1. Talk about it.
Every man I have ever met has had one of those days when several things didn't go the way he expected. I know you have had them too. You didn't get the job, were passed over for the promotion, got stuck in traffic, got yelled at by your wife or were ignored by your dog. Bad days happen to all of us.
When you have a day like this, you need to have a friend and a plan. You need to talk about it. You need to speak openly with someone about your unfair situation. Then you need to have a plan to do some physical activity to give your body some positive chemicals. Being heard and getting some energy released won't change your circumstances, but they can certainly change your mindset.
If you don't have a plan, lust has a plan for you—especially on the roughest days. Lust will send you on a goose chase to find someone to look at or to have someone look at you. Lust will show you an opportunity to get you to view images or even act out in worse behaviors. Lust's voice will feel familiar with the promise of feeling better afterward. Lust loves to talk to vulnerable men.
So when you have bad days, have a plan to talk to someone and get a physical release. Talking to God and your wife (if you're married) can be a great part of that plan. Being proactive can help you in the battle of lust. Being reactive can lead you back into lust and give you false comfort. Plan ahead and stay lust-free.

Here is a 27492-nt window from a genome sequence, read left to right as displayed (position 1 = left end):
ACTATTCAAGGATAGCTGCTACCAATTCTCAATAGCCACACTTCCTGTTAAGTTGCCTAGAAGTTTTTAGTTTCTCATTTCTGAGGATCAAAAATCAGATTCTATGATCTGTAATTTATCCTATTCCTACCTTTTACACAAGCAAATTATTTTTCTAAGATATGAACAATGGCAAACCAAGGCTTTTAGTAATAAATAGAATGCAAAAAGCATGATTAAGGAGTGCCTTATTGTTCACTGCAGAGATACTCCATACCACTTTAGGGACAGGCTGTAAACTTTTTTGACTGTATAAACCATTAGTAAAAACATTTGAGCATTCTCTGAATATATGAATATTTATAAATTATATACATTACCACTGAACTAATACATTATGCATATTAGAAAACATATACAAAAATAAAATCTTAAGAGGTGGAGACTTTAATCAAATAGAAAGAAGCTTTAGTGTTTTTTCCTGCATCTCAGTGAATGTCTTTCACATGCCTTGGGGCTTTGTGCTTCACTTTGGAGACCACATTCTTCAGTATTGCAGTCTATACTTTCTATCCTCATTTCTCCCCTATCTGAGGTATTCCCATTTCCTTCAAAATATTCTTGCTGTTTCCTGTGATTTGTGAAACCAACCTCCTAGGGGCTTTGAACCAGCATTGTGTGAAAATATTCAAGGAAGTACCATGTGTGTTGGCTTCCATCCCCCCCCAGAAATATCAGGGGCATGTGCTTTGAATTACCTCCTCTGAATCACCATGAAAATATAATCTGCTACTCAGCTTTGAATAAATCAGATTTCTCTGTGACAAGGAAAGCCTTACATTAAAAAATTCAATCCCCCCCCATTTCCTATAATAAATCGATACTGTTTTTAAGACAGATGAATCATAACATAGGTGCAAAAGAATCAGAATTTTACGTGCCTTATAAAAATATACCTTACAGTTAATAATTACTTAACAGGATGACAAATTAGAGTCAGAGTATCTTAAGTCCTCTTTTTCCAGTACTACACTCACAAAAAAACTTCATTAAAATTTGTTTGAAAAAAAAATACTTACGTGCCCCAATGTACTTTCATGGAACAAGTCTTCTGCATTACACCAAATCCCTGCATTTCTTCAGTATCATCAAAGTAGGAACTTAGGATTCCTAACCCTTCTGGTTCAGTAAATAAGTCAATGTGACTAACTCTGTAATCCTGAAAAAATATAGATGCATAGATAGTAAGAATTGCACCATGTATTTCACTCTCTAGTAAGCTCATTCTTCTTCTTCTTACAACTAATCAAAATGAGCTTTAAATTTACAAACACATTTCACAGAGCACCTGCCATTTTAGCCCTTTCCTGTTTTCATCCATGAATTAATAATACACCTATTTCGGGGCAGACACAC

Some men are very good at dealing with conflict, especially at work. However, at home, with their wives or girlfriends, they have had some of the most serious, volatile and expressive conflicts of their lives.
2. Stop avoiding conflict.
In the middle of a fight, some men move toward their spouses and ask what they are feeling, validate their feelings, ask what they need and make the conflict about understanding them. However, some men make the conflict all about themselves and being understood, which usually makes the conflict worse. Others avoid the conflict altogether.
Avoiding conflict of this nature will not only strain the relationship; it will open up lust as an alternative. Lust never argues with you, exposes your weaknesses or questions your decisions, judgments or common sense. When you avoid conflict with your spouse, you take the pain inside yourself.
Pain will want to be medicated. If lust has been your medicine, then lust will pound at your heart's door to be let in once again. If you have a cycle of avoiding and medicating with lust, breaking this pattern by getting better at conflict can help you stay lust-free. If you avoid conflict, I would do more work on this area so you can live lust-free for a lifetime.
Doug Weiss, Ph.D., is a nationally known author, speaker and licensed psychologist. He is the executive director of Heart to Heart Counseling Center in Colorado Springs, Colorado, and the author of several books including, Lust Free Living. You may contact Dr. Weiss via his website, drdougweiss.com or on his Facebook, by phone at 719-278-3708 or through email at email@example.com.
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